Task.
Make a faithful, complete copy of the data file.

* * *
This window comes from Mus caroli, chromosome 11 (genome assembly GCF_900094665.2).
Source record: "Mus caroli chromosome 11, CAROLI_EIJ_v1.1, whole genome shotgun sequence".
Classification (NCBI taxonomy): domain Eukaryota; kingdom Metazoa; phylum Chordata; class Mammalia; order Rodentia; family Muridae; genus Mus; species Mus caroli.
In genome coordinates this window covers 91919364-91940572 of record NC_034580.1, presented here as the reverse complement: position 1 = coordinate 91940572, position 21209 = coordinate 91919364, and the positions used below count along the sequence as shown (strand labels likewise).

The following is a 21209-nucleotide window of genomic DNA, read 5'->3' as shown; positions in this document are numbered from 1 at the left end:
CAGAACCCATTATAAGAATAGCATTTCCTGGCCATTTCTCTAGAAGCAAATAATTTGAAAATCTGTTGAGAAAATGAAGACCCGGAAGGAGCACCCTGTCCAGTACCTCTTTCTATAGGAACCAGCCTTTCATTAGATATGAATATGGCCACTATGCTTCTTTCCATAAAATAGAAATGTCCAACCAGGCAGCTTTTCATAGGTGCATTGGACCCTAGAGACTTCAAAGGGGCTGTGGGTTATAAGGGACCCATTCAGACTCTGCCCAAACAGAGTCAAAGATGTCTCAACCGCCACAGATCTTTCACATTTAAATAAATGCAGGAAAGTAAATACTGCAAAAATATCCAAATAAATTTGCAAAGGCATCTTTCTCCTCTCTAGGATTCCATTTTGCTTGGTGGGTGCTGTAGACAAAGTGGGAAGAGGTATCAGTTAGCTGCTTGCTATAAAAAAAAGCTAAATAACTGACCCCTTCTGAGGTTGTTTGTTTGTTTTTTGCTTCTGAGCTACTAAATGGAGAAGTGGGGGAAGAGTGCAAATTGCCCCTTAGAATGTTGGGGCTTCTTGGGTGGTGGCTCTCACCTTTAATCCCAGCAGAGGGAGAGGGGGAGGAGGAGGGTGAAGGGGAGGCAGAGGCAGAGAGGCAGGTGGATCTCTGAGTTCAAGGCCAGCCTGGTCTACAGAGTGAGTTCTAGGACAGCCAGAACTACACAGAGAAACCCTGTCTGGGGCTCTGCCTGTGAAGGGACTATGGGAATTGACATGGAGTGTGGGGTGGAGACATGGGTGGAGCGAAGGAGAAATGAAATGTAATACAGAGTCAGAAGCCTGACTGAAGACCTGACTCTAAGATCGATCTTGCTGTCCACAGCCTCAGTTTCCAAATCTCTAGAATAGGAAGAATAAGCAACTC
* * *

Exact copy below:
This window comes from Mus caroli, chromosome 11 (genome assembly GCF_900094665.2).
Source record: "Mus caroli chromosome 11, CAROLI_EIJ_v1.1, whole genome shotgun sequence".
Classification (NCBI taxonomy): domain Eukaryota; kingdom Metazoa; phylum Chordata; class Mammalia; order Rodentia; family Muridae; genus Mus; species Mus caroli.
In genome coordinates this window covers 91919364-91940572 of record NC_034580.1, presented here as the reverse complement: position 1 = coordinate 91940572, position 21209 = coordinate 91919364, and the positions used below count along the sequence as shown (strand labels likewise).

The following is a 21209-nucleotide window of genomic DNA, read 5'->3' as shown; positions in this document are numbered from 1 at the left end:
CAGAACCCATTATAAGAATAGCATTTCCTGGCCATTTCTCTAGAAGCAAATAATTTGAAAATCTGTTGAGAAAATGAAGACCCGGAAGGAGCACCCTGTCCAGTACCTCTTTCTATAGGAACCAGCCTTTCATTAGATATGAATATGGCCACTATGCTTCTTTCCATAAAATAGAAATGTCCAACCAGGCAGCTTTTCATAGGTGCATTGGACCCTAGAGACTTCAAAGGGGCTGTGGGTTATAAGGGACCCATTCAGACTCTGCCCAAACAGAGTCAAAGATGTCTCAACCGCCACAGATCTTTCACATTTAAATAAATGCAGGAAAGTAAATACTGCAAAAATATCCAAATAAATTTGCAAAGGCATCTTTCTCCTCTCTAGGATTCCATTTTGCTTGGTGGGTGCTGTAGACAAAGTGGGAAGAGGTATCAGTTAGCTGCTTGCTATAAAAAAAAGCTAAATAACTGACCCCTTCTGAGGTTGTTTGTTTGTTTTTTGCTTCTGAGCTACTAAATGGAGAAGTGGGGGAAGAGTGCAAATTGCCCCTTAGAATGTTGGGGCTTCTTGGGTGGTGGCTCTCACCTTTAATCCCAGCAGAGGGAGAGGGGGAGGAGGAGGGTGAAGGGGAGGCAGAGGCAGAGAGGCAGGTGGATCTCTGAGTTCAAGGCCAGCCTGGTCTACAGAGTGAGTTCTAGGACAGCCAGAACTACACAGAGAAACCCTGTCTGGGGCTCTGCCTGTGAAGGGACTATGGGAATTGACATGGAGTGTGGGGTGGAGACATGGGTGGAGCGAAGGAGAAATGAAATGTAATACAGAGTCAGAAGCCTGACTGAAGACCTGACTCTAAGATCGATCTTGCTGTCCACAGCCTCAGTTTCCAAATCTCTAGAATAGGAAGAATAAGCAACTC